No Man’s Land

Do Hirst and Spooner really know each other, or are they performing an elaborate charade? The ambiguity - and the comedy - intensify with the arrival of Briggs and Foster. All four inhabit a no-man's-land between time present and time remembered, between reality and imagination. No Man's Land is now playing through August 20th, 2023.

Your Chicago Guide’s tickets for two to the press viewing of No Man’s Land courtesy of Steppenwolf Theatre.

“Tonight… my friend… your find me in the last lap of a race… I had long forgotten to run.”

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Production photo by Michael Brosilow

In the drawing room of his stately Hampstead mansion, the wealthy, aging Hirst hosts his newfound acquaintance, the enigmatic Spooner, for an evening of endless beer, scotch and vodka. The night winds on, the drinks keep pouring and the ground keeps shifting—until two sinister younger men arrive and interrupt the bacchanal. Steppenwolf returns to Harold Pinter’s modern masterpiece: a generational power struggle, a tug of war between expert wordsmiths, a maze of murky meaning. Or perhaps it’s just two old English sots waxing nostalgic and waiting for the sun to rise. In No Man’s Land, you can never be certain, and nothing is as it seems.

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Production photo by Michael Brosilow

No Man’s Land features a stellar cast, including ensemble members Austin Pendleton (The Minutes – Broadway, My Cousin Vinny, Billions) and Jeff Perry (Alaska Daily, Scandal, August: Osage County). Also performing are Jon Hudson Odom (MS. BLAKK FOR PRESIDENT, Somebody Somewhere, Lovecraft Country) and Samuel Roukin (Turn: Washington’s Spies, Call of Duty: Modern Warfare 2). The play concludes Steppenwolf’s 47th season with this celebrated masterwork directed by Les Waters. No Man’s Land is playing through August 20th, 2023 in Steppenwolf’s Downstairs Theater.

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Production photo by Michael Brosilow

The beauty of Pinter’s play is that it is open to many interpretations. On the surface, it looks simple enough. Spooner, a minor versifier and pub potman, is invited back into the luxurious Hampstead pad of a famous writer, Hirst. But, while the wheedling Spooner seeks to ingratiate himself with his heavy-drinking host, he finds himself blocked by Hirst’s intimidating manservants, Briggs and Foster. Gradually the tone shifts as Spooner seeks to reignite Hirst’s creative imagination and stir his memories. The attempt fails as Hirst seems trapped forever in an unyielding no man’s land which serves as an anteroom to death.

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Production photo by Michael Brosilow

No Man’s Land is by turns mysterious, poetic, funny and alienating, but mostly it is just mysterious. Pinter’s plays do tend to be somewhat open to interpretation, but this one in particular strikes me as gratuitously enigmatic, impenetrable even.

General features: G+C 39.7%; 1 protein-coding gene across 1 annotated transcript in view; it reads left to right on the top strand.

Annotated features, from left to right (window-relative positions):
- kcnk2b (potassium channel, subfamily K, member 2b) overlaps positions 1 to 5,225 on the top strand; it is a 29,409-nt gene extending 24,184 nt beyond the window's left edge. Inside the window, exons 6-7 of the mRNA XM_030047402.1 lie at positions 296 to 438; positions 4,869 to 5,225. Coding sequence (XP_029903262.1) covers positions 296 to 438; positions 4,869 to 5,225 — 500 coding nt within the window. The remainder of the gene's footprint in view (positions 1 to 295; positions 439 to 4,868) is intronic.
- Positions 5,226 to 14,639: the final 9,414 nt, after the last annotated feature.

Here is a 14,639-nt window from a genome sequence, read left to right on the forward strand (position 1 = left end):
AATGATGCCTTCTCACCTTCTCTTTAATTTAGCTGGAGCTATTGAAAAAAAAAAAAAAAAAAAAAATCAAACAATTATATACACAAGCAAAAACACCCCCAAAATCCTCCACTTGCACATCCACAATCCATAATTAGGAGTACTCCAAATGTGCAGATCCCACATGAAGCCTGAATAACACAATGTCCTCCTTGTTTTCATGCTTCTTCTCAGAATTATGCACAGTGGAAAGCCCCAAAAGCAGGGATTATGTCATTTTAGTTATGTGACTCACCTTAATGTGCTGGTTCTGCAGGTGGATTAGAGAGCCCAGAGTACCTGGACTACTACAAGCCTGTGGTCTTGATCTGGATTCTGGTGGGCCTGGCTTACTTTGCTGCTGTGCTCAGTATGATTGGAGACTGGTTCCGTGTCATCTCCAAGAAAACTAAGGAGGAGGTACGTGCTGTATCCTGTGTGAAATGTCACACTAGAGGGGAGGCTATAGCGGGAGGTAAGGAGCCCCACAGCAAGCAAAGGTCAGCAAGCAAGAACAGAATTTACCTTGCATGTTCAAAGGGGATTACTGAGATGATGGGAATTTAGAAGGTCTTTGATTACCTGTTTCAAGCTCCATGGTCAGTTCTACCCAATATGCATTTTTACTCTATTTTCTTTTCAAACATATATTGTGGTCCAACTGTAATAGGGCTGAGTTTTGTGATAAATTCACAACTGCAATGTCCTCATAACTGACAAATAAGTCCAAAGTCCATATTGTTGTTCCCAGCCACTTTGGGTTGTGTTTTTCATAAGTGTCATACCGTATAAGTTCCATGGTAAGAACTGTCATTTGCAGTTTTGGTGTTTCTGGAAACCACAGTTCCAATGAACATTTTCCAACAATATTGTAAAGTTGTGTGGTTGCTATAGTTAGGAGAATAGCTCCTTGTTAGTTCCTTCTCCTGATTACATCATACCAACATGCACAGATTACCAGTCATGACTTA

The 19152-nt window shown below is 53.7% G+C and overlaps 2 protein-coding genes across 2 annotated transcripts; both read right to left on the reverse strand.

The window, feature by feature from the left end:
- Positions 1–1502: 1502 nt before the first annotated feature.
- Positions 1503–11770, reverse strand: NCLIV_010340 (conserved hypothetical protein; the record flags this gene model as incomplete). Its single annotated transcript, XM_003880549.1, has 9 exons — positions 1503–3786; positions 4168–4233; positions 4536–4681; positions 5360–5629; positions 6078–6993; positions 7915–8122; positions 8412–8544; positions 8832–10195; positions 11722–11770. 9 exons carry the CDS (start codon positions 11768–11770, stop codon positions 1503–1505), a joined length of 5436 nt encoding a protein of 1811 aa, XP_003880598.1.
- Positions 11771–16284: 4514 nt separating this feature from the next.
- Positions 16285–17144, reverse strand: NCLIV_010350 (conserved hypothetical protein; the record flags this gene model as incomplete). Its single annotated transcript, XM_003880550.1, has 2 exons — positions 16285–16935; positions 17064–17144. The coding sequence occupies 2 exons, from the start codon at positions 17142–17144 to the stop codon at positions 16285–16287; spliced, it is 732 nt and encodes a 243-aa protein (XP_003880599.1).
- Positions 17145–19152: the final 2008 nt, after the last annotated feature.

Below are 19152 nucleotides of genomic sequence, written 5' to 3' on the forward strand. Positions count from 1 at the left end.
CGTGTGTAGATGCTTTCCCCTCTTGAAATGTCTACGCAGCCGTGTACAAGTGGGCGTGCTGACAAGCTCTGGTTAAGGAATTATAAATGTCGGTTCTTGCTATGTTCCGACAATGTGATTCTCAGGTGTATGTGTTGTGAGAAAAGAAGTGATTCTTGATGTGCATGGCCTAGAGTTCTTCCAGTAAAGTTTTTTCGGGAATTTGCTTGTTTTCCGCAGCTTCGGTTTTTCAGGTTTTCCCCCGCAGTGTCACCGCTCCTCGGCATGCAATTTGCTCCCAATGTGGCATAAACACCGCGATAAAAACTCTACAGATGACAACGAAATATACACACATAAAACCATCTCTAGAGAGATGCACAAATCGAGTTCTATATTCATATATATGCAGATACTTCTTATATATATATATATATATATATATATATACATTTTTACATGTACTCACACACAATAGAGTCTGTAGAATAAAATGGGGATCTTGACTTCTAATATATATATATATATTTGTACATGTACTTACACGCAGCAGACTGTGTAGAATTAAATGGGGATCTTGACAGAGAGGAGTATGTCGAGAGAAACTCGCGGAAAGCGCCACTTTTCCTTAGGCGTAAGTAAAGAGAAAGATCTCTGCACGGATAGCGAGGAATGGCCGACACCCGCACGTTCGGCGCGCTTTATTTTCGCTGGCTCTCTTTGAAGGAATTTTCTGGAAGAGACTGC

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Production photo by Michael Brosilow

A man, Spooner, an odd-job man and poet, is just someone from the pub who may or may not have known the central character, Hirst, at university, may or may not have had lovers in common or may just be a total stranger. Possibly Hirst, a writer of fame and glory, in his extreme inebrity, just mistook him for someone he once knew, with Spooner playing up to that. What Spooner certainly does is attempt to shake up the placid and unthinking stagnation of Hirst’s luxurious life in leafy, expensive and unchanging Hampstead, where Hirst who no longer writes, but waits for death, forever drunk, forever indulged.

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Production photo by Michael Brosilow

Hirst’s two manservants, Foster and Briggs might be lovers or might be sleazy accomplices in keeping Hirst drunk and incapable whilst they do whatever it is they do without his knowledge. One is charming, one is a thug, does this have any bearing on anything or are they just (un)consciously the ‘light’ relief?

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Production photo by Michael Brosilow

Is this about memory, or truth, or the battle for power, or how money is a cushion against existential crises such as nowhere to live, no money for food, or another bottle of whisky? Or is it about how no matter what changes, nothing changes, we are all alone in a no-man’s land which ‘remains forever, icy and silent’? No Man’s Land leaves you with more questions than answers.

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Production photo by Michael Brosilow

No Man’s Land is now on stage at Steppenwolf Theatre, 1650 North Halsted Avenue, in Chicago’s Clybourn Corridor neighborhood. Tickets are now on sale at and at the Box Office at (312) 335-1650.